John Leguizamo is bringing his one-man play, “Ghetto Klown,” to the Fox Theater at Foxwoods Resort Casino on April 13.
The Colombian comedian started his journey to fame when he was a teenager when he called himself “the Ghetto Klown.”
In the 1970s, he was arrested while trying to perform standup on a NYC Subway, when he used to be, as he calls.
In an exclusive interview with NBC Connecticut, the star of such films as “Carlito's Way”, “To Wong Foo” and “Moulin Rouge” talks about the ups and downs of his life as a teenager in Jackson Heights in Queens, the inspiration for his latest solo show, his thoughts about Latinos and Obama and about his first lead movie role in Spanish, which he is filming in his native Colombia.
A “ghetto klown,” he said, is a person who grows up with nothing.
“This is the guy on the street, when we didn’t have computers, we didn’t have vacations, and we didn’t travel to Capri or anything or (the) Bahamas,” he said. “These are the guys that just make you have a blast. Just hung out on the corner and talk nonsense and just made everything seem like it was all right.”
Leguizamo’s play centers on what it’s like to live in a ghetto, but he said the ghettos of America look like castles compared to those in Colombia.
“Those horrible buildings there in Jackson Heights on 90th St and Denmen, I know about the ghetto over there yeah, but I didn’t grow up in that,” he said “And Colombia, I did go there and I went to the one in Medellin too, Las Comunas. I went to Las Invaciones. Yeah, I’ve been to them. It makes American projects look like castles, like fancy living,” he said.
In the United States, the drug dealers were in the neighborhood, but that was not his life.
“I went a whole different way,” he said. He said he was more of a nerd.
“I was more of a nerd and I got in trouble and stuff like that, so that’s what you’re going to see in the show. I went a different path even though my friends were hoodie and stuff,” he said. “That’s not that the way that I went thank goodness. Otherwise, I wouldn’t be where I am.”
Growing up, Leguizamo was a class clown and making people laugh is a personal trademark.
Accepting that inner clown was part of his formula to success.
“I mean it happened for me when I used to watch Richard Pryor and Spalding Gray when I was a little kid and I was depressed or I felt … like a misfit.,” he said. “Watching their stuff, and sharing their pain like that, made me feel so connected and so OK about myself.”
And now he is doing for others what they did for him and opening himself up, whether it’s on the big screen or on stage.
“I feel like that’s what I can do for people. They see what I go through and that it’s not all the glory that everybody thinks it is. It’s actually hard work and learning how to pick yourself up after failures or problems and that’s where the secret lies,” he said. “It’s not whether you succeed or fail; it’s how you keep picking yourself up and starting over again.”
When asked what good memories he keeps from his days in Jackson Heights, he brought up one you might not expect.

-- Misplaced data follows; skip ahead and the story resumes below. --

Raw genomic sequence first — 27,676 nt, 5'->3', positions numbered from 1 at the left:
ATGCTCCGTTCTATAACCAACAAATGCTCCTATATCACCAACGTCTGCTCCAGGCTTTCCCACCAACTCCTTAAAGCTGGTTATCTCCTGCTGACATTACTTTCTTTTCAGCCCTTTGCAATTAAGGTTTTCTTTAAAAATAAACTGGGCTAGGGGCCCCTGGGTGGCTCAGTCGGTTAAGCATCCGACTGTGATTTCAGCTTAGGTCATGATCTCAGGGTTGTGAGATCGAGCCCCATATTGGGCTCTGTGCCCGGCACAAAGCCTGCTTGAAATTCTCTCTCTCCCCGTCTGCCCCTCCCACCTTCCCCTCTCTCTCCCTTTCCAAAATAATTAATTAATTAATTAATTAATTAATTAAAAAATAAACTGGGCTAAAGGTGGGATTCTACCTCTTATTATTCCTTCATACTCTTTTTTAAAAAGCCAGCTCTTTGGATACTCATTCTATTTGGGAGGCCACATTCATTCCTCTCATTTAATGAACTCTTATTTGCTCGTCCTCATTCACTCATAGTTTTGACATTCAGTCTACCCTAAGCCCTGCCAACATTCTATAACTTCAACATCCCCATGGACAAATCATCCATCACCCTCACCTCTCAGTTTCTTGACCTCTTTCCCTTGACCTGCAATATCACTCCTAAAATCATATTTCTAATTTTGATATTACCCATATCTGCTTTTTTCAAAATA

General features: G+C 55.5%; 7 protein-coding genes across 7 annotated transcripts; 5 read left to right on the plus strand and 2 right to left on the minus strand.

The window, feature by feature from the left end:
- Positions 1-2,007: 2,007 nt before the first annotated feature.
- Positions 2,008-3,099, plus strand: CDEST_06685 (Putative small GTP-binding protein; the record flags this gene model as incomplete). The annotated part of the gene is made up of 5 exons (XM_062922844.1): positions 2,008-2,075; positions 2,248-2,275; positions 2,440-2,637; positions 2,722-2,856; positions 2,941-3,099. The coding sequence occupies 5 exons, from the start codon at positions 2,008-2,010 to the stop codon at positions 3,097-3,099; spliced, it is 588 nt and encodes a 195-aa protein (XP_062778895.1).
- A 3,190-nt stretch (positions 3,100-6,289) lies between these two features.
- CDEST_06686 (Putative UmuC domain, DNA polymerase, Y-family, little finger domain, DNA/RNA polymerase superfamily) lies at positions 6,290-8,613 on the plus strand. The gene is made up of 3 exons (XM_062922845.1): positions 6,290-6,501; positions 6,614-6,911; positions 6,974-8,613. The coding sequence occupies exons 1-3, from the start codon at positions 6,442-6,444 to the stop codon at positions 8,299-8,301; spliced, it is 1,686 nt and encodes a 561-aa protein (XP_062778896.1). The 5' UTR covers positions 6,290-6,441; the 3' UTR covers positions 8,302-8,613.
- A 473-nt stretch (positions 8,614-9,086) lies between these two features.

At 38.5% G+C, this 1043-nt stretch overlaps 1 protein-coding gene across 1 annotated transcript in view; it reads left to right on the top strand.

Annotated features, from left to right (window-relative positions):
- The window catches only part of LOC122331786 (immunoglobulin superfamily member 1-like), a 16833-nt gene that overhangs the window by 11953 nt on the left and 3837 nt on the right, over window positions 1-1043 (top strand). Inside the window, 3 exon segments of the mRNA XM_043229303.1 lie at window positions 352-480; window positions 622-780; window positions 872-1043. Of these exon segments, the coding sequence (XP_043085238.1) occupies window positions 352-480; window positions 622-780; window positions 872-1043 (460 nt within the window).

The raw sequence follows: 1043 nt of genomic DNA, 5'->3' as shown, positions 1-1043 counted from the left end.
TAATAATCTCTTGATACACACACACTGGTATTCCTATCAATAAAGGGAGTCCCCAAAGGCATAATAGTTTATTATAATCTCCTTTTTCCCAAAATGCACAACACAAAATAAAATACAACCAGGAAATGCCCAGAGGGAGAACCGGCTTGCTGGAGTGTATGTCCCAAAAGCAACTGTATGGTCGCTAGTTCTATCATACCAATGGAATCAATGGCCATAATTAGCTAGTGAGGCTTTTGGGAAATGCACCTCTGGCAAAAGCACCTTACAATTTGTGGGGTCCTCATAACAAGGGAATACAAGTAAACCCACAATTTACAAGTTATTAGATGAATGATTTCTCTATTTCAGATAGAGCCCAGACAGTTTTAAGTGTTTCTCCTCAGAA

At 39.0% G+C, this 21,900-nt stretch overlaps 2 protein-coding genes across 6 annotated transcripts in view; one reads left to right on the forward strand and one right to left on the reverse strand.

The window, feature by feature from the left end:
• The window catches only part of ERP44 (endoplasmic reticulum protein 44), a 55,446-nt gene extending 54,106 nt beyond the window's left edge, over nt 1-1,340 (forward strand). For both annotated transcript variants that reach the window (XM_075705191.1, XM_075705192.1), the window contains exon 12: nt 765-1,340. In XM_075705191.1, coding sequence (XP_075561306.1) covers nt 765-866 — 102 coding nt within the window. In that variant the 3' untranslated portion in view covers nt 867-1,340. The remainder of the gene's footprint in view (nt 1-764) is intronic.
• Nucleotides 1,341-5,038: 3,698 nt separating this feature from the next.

“Getting arrested on the subway when I commandeered -- I tried to do my standup my friend. My best friend talked me (in)to going on and kicking the conductors booth and I grabbed a mic and I started doing my jokes and I got arrested, handcuffed and everything and my mom had to bail me out!,” he said. “Also, I remember I got beat up a lot on the streets, but of course we were like the third Latin family in the neighborhood and there was a lot of white flight. I was getting beat up by girls, white guys and everybody, even my own people.”
He is a role model as a successful Latino and said the American Dream comes about from being in this together.
“We can make this place a better world by just treating each other with a little more respect, a little more sensitivity. There’s room for everybody and it’s so much better when it is a mix, a melting pot, it’s so much more exciting, so much more creative and fertile when it is a melting pot then when it’s not.”
Leguizamo said Hollywood is paying attention to Latino actors and Oscar Nominee Demian Bichir, who was born in Mexico, is one of his favorites.
“I love him love his performance on that film. And in movies or TV, it’s starting to pick up again, but we disappeared for a little while -- Latin and black people from the big screen -- because they weren’t taking any risks and they were just hiring the same people and it’s very white-centric,” Leguizamo said. “I think we have to make noise, Latin people have to make noise. They have to organize and make noise and complain because we are the highest movie goers, and we have a trillion-dollars in buying power in this country. … Latin people are the highest minority to see movies.”
With national elections coming up, he supports Democratic values rather than Republican.
“Well Republicans are not for us, I mean they have not shown any signs that they are for the Latin people,” he said. He said Republicans are making people Latin heritage scapegoats for immigration issues and the economy.
He has supported President Barack Obama and continues to do so.
“He wants that Latin vote. He’s definitely fixing the economy. He’s doing everything that the Republicans are always fighting against. He’s saving Social Security, that’s important to us. He’s making health care available to everybody, which is important for Latin people. He’s bringing back jobs. He’s for us. Republicans are not".
In addition to “Ghetto Klown,” his recent films are “One For the Money” and “Lincoln Lawyer,” He is also shooting a pilot for NBC, based on the British show, “Only Fools and Horses.”
He is also shooting a movie in Spanish, “El Paseo” with director Harold Trompetero. It will be shot in Colombia and it’s his first Spanish-speaking lead. Tickets for “Ghetto Known” are on sale now for $35, $50 and $65. The show is only for mature audiences.